The city of Dunwoody is moving forward with design plans aimed to help traffic congestion at the intersection of Chamblee-Dunwoody and Womack roads after the City Council expressed support at its Aug. 24 meeting.
The city plans to add a left-turn lane on Womack for turning onto Chamblee-Dunwoody and to extend an existing left-turn lane on Chamblee-Dunwoody to Ashford Center Parkway.
Currently, there is only one lane on Womack for going straight, right and left, which causes traffic congestion, city officials said. The existing left-turn lane on Chamblee-Dunwoody also tends to overflow during rush hours.
The plan would improve sight distance for turning right from Womack to Chamblee-Dunwoody by regrading the slope and reconfiguring a retaining wall at the southeast area of the intersection. Currently, right turns are not allowed at red lights because of the limited view for drivers.
A pedestrian crossing with signals would be added at the south side of the intersection, and a 4-foot-wide sidewalk on Chamblee-Dunwoody would be widened by 1 foot, according to the concept plans. The project also includes improving stormwater drainage.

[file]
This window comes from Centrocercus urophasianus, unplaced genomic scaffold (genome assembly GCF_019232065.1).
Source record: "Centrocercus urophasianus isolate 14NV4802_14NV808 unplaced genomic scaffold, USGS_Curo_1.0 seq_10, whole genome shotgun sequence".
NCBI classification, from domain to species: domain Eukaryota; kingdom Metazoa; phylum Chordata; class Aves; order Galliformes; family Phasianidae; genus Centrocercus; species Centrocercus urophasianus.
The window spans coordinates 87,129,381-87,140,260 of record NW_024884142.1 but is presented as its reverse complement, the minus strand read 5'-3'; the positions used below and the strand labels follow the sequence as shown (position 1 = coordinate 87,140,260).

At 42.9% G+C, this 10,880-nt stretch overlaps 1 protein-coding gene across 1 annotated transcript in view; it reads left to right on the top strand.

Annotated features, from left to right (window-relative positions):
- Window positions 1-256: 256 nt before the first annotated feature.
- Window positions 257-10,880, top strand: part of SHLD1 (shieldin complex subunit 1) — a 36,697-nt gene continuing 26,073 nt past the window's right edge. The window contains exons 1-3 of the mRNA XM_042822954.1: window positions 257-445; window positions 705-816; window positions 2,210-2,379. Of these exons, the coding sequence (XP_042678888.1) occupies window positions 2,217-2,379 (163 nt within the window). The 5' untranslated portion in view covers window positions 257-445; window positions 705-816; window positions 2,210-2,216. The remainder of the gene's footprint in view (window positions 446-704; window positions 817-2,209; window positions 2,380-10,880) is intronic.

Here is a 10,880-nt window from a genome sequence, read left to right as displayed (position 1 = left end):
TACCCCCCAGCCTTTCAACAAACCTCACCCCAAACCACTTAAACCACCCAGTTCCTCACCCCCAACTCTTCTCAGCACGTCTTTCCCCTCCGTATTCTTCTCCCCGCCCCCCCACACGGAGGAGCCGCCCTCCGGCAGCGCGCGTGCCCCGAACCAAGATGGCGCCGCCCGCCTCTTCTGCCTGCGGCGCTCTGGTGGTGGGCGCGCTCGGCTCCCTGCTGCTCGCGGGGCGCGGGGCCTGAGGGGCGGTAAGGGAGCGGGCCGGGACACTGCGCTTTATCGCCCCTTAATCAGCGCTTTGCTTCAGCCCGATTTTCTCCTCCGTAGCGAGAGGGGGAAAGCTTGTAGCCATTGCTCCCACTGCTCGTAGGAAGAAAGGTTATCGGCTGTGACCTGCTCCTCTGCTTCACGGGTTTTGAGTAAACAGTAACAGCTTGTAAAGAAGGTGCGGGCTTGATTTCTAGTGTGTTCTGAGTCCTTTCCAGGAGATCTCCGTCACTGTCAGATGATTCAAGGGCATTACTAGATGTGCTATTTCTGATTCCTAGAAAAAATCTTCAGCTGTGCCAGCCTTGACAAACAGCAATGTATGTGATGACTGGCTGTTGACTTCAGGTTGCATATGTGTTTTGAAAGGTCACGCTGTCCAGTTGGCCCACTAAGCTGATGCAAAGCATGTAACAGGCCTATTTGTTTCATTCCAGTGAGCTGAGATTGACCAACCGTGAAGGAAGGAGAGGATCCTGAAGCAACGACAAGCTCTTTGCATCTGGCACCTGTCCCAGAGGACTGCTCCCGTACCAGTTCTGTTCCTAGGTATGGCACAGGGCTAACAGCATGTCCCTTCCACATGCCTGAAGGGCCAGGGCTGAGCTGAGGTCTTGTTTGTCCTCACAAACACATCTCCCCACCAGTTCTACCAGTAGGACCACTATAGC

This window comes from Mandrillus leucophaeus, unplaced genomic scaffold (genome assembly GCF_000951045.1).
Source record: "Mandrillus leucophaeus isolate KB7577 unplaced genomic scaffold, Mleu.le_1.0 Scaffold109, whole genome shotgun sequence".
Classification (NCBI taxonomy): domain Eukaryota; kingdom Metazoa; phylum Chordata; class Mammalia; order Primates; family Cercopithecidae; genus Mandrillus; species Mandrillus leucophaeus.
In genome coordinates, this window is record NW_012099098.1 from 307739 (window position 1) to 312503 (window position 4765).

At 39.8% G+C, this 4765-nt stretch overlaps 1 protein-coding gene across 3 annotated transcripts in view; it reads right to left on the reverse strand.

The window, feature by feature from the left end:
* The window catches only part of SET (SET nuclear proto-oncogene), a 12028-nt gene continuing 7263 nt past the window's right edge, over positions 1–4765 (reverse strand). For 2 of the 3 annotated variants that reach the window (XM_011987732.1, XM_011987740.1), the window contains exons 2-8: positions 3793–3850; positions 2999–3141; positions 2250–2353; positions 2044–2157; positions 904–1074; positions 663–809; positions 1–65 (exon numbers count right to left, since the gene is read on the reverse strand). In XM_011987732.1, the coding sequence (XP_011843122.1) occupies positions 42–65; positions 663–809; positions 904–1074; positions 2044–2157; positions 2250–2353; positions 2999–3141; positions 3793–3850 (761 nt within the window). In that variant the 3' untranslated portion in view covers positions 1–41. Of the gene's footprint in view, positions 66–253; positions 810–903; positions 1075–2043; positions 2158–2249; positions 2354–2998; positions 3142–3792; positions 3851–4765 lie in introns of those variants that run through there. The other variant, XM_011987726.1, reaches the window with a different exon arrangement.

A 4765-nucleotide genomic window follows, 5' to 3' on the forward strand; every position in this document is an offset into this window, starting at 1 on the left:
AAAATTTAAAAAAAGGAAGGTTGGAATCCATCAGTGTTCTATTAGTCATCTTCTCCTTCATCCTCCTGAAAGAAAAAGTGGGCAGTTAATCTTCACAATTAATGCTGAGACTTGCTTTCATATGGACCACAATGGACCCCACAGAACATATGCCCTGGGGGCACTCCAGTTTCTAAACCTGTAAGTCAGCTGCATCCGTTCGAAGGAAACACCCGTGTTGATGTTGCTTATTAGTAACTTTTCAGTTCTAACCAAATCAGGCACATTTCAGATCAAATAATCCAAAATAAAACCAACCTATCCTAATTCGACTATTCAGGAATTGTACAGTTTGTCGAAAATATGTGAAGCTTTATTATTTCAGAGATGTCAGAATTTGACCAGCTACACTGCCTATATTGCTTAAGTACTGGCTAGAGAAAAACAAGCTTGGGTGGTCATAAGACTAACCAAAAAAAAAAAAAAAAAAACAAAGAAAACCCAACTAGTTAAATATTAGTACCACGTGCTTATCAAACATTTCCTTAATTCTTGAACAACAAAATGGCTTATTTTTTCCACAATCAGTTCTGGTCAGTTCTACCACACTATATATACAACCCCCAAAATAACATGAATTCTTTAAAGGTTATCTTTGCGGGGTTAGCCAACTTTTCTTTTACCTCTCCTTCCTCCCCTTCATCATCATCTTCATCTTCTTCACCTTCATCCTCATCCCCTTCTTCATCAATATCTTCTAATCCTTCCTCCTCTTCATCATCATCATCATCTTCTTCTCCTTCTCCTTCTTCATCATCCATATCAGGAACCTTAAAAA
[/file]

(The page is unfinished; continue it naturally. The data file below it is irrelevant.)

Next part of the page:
The city contracted with engineering firm AECOM to create the concept plan for the intersection.
The design and construction plans are slated to be finalized by the end of the year, and utility relocation would start in 2021, according to a memo about the project to the council.
Public Works Director Michael Smith told the council during the Aug. 24 meeting that it’s too early in the project for a cost estimate for construction, but it may be about a $2 million project. At the earliest, construction would start in late 2021, according to the memo.
The city completed a public input process for the design during the month of July. Out of the more than 160 comments received, Smith said, over 120 supported the project.
Smith said the biggest challenges for construction will be widening Womack for the left-turn lane, relocating utilities and adding a retaining wall on that road near the Dunwoody branch of the DeKalb County Public Library.
The retaining wall would be far enough back from the road to give the city the option to add a right turn lane on Womack in the future, Smith said.
Councilmember Tom Lambert requested that pedestrian access from Womack into the library property be added to the retaining wall, which Smith said will be considered as the design plans are finalized.
Councilmember Stacey Harris suggested the wall could be a good location for public art projects.
Councilmember Joe Seconder and Mayor Lynn Deutsch suggested the sidewalk could be widened to 6 feet, but Smith said that may be too costly with relocating more utilities.
Seconder also asked about potentially adding a green arrow signal to the left turn on Womack, but Smith said previous traffic studies have shown that would make the “overall intersection work less efficiently.”